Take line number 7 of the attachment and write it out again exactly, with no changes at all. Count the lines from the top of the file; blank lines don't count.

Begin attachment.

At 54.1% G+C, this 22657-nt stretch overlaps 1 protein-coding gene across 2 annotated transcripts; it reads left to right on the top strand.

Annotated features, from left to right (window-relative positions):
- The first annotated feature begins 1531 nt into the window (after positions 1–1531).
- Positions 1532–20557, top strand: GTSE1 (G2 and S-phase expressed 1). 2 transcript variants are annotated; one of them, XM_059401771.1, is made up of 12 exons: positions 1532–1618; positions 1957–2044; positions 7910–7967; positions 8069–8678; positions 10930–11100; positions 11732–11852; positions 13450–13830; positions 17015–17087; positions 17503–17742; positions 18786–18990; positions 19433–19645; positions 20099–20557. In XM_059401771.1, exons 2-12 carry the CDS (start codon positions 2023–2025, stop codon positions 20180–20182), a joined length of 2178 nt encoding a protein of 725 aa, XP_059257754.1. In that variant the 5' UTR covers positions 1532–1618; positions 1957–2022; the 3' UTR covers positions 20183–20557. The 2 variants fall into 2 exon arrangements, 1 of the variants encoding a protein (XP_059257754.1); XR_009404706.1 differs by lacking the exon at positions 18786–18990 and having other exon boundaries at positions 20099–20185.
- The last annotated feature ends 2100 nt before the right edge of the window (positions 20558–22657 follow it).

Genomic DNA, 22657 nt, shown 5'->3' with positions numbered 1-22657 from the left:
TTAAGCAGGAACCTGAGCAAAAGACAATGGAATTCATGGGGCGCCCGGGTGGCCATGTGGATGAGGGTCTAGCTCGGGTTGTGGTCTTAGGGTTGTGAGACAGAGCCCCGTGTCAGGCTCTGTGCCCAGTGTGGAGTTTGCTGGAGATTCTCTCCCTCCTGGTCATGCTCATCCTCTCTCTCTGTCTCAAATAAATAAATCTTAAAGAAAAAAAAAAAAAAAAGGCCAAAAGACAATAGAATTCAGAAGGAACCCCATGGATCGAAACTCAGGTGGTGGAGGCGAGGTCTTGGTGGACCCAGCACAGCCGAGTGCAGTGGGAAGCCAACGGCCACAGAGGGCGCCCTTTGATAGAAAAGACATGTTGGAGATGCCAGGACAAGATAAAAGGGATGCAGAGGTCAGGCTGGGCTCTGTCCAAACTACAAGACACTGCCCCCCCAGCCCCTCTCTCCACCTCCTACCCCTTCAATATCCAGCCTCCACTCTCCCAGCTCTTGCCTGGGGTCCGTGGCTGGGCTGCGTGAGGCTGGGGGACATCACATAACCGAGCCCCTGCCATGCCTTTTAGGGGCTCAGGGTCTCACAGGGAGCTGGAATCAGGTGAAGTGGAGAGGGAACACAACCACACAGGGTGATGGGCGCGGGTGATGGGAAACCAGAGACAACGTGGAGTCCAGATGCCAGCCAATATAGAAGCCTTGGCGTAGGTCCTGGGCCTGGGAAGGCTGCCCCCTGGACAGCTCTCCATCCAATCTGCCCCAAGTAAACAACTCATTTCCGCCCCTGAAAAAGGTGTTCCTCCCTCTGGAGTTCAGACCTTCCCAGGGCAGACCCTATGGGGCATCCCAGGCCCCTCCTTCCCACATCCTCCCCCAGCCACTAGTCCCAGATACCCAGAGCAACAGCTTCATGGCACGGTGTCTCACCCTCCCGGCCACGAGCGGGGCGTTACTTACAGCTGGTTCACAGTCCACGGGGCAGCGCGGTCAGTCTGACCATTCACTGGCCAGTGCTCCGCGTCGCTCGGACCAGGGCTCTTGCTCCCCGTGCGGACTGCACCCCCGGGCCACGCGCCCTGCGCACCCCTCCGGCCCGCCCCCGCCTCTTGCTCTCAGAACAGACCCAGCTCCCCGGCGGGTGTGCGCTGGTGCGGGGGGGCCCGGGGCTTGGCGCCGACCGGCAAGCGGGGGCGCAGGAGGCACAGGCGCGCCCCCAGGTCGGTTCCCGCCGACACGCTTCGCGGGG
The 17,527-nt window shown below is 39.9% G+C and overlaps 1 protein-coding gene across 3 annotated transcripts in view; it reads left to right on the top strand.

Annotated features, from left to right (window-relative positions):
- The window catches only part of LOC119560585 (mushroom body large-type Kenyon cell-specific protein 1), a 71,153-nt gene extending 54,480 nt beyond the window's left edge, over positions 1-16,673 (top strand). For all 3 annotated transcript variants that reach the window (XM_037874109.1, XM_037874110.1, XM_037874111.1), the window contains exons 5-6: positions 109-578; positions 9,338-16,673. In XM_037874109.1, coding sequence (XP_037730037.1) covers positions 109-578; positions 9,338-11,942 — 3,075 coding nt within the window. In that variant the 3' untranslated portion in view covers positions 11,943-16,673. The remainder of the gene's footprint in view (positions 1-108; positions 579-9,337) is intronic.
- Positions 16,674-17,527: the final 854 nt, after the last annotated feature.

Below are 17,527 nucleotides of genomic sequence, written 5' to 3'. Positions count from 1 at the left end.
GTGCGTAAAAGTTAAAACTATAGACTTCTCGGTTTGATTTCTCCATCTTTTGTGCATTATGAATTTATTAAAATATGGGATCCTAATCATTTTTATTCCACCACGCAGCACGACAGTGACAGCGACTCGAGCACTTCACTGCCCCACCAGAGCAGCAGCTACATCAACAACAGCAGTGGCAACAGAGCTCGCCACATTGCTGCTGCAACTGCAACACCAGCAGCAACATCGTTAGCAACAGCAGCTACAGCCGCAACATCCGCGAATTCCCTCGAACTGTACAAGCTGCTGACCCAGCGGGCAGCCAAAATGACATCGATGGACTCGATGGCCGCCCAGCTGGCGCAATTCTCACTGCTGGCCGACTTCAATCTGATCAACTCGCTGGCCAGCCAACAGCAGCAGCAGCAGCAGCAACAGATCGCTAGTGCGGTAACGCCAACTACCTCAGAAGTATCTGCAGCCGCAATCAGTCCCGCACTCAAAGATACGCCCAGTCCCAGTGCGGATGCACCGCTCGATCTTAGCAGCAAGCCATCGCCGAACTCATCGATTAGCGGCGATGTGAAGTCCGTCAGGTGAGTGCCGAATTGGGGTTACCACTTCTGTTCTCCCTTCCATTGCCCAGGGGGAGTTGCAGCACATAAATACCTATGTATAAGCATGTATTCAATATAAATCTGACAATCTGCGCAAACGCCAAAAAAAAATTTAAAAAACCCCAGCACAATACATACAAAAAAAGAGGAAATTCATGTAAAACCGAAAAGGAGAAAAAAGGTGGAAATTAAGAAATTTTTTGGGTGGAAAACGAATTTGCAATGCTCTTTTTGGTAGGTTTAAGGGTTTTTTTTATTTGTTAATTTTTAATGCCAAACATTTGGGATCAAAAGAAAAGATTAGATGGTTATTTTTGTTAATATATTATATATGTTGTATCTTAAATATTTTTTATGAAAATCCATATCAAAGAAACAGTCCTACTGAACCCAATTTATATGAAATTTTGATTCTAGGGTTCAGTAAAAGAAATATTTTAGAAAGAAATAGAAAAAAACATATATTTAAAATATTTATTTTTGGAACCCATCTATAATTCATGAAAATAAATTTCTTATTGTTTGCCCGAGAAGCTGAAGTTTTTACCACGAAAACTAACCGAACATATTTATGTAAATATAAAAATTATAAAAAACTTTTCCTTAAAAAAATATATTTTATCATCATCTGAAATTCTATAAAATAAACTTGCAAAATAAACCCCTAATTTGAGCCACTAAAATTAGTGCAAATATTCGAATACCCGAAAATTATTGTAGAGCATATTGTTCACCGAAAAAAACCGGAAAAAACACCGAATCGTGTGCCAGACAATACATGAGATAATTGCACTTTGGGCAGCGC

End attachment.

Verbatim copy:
TTAAGCAGGAACCTGAGCAAAAGACAATGGAATTCATGGGGCGCCCGGGTGGCCATGTGGATGAGGGTCTAGCTCGGGTTGTGGTCTTAGGGTTGTGAGACAGAGCCCCGTGTCAGGCTCTGTGCCCAGTGTGGAGTTTGCTGGAGATTCTCTCCCTCCTGGTCATGCTCATCCTCTCTCTCTGTCTCAAATAAATAAATCTTAAAGAAAAAAAAAAAAAAAAGGCCAAAAGACAATAGAATTCAGAAGGAACCCCATGGATCGAAACTCAGGTGGTGGAGGCGAGGTCTTGGTGGACCCAGCACAGCCGAGTGCAGTGGGAAGCCAACGGCCACAGAGGGCGCCCTTTGATAGAAAAGACATGTTGGAGATGCCAGGACAAGATAAAAGGGATGCAGAGGTCAGGCTGGGCTCTGTCCAAACTACAAGACACTGCCCCCCCAGCCCCTCTCTCCACCTCCTACCCCTTCAATATCCAGCCTCCACTCTCCCAGCTCTTGCCTGGGGTCCGTGGCTGGGCTGCGTGAGGCTGGGGGACATCACATAACCGAGCCCCTGCCATGCCTTTTAGGGGCTCAGGGTCTCACAGGGAGCTGGAATCAGGTGAAGTGGAGAGGGAACACAACCACACAGGGTGATGGGCGCGGGTGATGGGAAACCAGAGACAACGTGGAGTCCAGATGCCAGCCAATATAGAAGCCTTGGCGTAGGTCCTGGGCCTGGGAAGGCTGCCCCCTGGACAGCTCTCCATCCAATCTGCCCCAAGTAAACAACTCATTTCCGCCCCTGAAAAAGGTGTTCCTCCCTCTGGAGTTCAGACCTTCCCAGGGCAGACCCTATGGGGCATCCCAGGCCCCTCCTTCCCACATCCTCCCCCAGCCACTAGTCCCAGATACCCAGAGCAACAGCTTCATGGCACGGTGTCTCACCCTCCCGGCCACGAGCGGGGCGTTACTTACAGCTGGTTCACAGTCCACGGGGCAGCGCGGTCAGTCTGACCATTCACTGGCCAGTGCTCCGCGTCGCTCGGACCAGGGCTCTTGCTCCCCGTGCGGACTGCACCCCCGGGCCACGCGCCCTGCGCACCCCTCCGGCCCGCCCCCGCCTCTTGCTCTCAGAACAGACCCAGCTCCCCGGCGGGTGTGCGCTGGTGCGGGGGGGCCCGGGGCTTGGCGCCGACCGGCAAGCGGGGGCGCAGGAGGCACAGGCGCGCCCCCAGGTCGGTTCCCGCCGACACGCTTCGCGGGG